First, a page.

AR tetrobol, 12-13 mm, 3rd-2nd centuries B.C.

Obv: Wreathed head of nymph Histiaia with her hair rolled facing right.

Rev: ΙΣΤ--AIEΩN; nymph Histiaia seated right on stern of galley, wing on side of galley,control symbol(s), if any, below (off flan).

Histiaia, named after its patron nymph, commanded a strategic position overlooking the narrows leading to the North Euboian Gulf. In the Illiad, Homer describes the surrounding plain as “rich in vines.” In 480 B.C. the city was overrun by the Persians. After the Persian Wars it became a member of the Delian Confederacy. In 446 the Euboians revolted, seized an Athenian ship and murdered its crew. They were promptly reduced by Athens. Perikles exiled the population to Macedonia and replaced them with Athenians. The exiled population probably returned at the end of the Peloponnesian War in 404; thereafter they seem to have been largely under the control of Sparta until they joined the Second Athenian Confederacy in 376-375. The city appears to have become a member (for the first time) of the reconstituted league of Euboian cities in 340, but its allegiance during most of the 4th century seems to have vacillated between Athens and Macedonia. It was pro-Macedonian during the 3rd century, for which it was attacked in 208 and captured in 199 by a Roman-Pergamene force. The Roman garrison was removed in 194. To judge from the wide distribution of its coinage, Histiaia continued to prosper. Little is known of its later history, but finds at the site indicate it continued to be inhabited in Roman, Byzantine, and later times. (per NumisWiki)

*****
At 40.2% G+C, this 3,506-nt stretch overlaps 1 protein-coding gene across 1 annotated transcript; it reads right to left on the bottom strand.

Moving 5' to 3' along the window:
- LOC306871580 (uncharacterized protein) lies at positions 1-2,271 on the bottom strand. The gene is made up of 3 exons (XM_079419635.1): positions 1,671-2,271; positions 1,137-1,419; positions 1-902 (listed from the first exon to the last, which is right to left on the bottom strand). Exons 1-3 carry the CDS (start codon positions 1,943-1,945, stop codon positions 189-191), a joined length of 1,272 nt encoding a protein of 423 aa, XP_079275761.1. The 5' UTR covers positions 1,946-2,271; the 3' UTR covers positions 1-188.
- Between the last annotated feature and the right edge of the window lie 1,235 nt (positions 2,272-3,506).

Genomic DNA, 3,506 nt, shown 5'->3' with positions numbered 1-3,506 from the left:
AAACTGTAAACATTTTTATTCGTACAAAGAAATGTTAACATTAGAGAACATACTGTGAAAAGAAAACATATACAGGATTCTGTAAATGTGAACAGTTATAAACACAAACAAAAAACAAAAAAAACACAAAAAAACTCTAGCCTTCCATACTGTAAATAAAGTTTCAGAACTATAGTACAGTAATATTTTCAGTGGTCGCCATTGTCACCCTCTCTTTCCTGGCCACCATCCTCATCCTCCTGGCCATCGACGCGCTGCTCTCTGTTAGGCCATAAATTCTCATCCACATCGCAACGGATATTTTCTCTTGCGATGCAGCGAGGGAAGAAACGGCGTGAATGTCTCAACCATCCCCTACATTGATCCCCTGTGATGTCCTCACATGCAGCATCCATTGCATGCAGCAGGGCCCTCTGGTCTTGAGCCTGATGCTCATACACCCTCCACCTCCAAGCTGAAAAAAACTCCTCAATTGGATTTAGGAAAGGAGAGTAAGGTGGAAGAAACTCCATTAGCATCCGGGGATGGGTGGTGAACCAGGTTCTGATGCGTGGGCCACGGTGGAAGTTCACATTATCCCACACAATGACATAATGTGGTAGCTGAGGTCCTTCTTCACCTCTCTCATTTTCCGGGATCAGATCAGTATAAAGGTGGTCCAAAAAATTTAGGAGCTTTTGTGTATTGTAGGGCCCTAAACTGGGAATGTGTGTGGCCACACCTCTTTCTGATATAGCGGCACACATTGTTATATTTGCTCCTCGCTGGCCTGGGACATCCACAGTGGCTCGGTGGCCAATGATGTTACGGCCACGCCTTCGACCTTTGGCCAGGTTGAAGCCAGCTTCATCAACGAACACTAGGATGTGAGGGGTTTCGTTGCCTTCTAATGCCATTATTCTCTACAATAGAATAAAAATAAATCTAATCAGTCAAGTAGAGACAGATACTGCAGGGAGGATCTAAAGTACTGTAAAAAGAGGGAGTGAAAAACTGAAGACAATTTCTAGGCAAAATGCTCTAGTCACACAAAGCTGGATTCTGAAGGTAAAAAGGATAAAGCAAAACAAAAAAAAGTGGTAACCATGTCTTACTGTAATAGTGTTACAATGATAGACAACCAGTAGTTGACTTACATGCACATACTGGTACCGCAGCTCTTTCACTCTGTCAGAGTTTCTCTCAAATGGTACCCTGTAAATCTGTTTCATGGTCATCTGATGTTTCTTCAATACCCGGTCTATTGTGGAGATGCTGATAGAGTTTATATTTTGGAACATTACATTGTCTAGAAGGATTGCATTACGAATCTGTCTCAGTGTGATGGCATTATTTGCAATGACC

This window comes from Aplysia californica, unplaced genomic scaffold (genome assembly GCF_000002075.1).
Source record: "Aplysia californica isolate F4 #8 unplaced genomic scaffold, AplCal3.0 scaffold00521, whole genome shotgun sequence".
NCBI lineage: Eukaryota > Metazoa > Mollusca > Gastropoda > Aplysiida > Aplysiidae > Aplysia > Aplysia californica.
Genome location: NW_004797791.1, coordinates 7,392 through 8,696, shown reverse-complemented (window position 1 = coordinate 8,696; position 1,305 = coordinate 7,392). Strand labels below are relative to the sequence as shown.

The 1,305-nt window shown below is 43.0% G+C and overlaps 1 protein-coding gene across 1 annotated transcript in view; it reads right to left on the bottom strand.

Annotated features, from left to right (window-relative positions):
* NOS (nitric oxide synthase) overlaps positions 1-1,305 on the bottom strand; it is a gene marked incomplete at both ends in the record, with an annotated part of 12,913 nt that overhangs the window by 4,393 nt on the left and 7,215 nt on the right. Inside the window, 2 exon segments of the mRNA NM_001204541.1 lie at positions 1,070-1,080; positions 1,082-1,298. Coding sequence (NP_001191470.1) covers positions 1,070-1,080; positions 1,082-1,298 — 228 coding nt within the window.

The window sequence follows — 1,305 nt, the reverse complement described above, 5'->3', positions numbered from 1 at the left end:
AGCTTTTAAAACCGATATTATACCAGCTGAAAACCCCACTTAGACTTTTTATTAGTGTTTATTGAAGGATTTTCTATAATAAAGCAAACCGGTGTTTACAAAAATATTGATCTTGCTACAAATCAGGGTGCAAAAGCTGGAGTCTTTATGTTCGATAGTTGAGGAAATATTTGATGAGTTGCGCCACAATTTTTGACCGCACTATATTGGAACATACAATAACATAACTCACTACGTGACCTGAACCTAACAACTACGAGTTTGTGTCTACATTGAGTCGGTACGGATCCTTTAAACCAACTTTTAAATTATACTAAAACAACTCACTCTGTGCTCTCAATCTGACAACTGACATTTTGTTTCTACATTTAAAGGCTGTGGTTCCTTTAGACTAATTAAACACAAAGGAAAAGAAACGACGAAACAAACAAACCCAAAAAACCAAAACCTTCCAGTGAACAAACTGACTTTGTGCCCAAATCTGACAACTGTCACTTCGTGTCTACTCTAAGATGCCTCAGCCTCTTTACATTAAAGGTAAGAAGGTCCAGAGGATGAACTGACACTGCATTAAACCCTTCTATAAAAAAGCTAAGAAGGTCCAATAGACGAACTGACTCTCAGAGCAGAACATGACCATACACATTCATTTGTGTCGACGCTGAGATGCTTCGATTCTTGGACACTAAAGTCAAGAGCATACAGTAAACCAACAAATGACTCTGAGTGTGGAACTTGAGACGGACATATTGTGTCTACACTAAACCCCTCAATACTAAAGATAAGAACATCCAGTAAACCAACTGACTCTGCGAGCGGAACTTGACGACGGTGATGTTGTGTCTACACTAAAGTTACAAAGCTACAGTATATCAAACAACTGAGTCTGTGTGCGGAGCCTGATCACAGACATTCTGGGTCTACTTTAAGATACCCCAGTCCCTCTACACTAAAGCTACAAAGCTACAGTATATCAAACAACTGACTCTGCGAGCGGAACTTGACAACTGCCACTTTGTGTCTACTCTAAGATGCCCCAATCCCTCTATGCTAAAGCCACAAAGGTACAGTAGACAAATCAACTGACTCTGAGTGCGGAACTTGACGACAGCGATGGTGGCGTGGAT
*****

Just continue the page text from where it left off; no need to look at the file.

The date of this extensive coinage is difficult to determine and is the subject of controversy. The bulk of it would appear to belong to the latter part of the third century B.C., and it may have commenced with the cessation of silver issues for the Euboian League circa 267 B.C. There are numerous imitations, of poor style and rough execution, which would seem to have been produced in Macedon just prior to the Roman victory over Perseus in 168 B.C. (per Sear)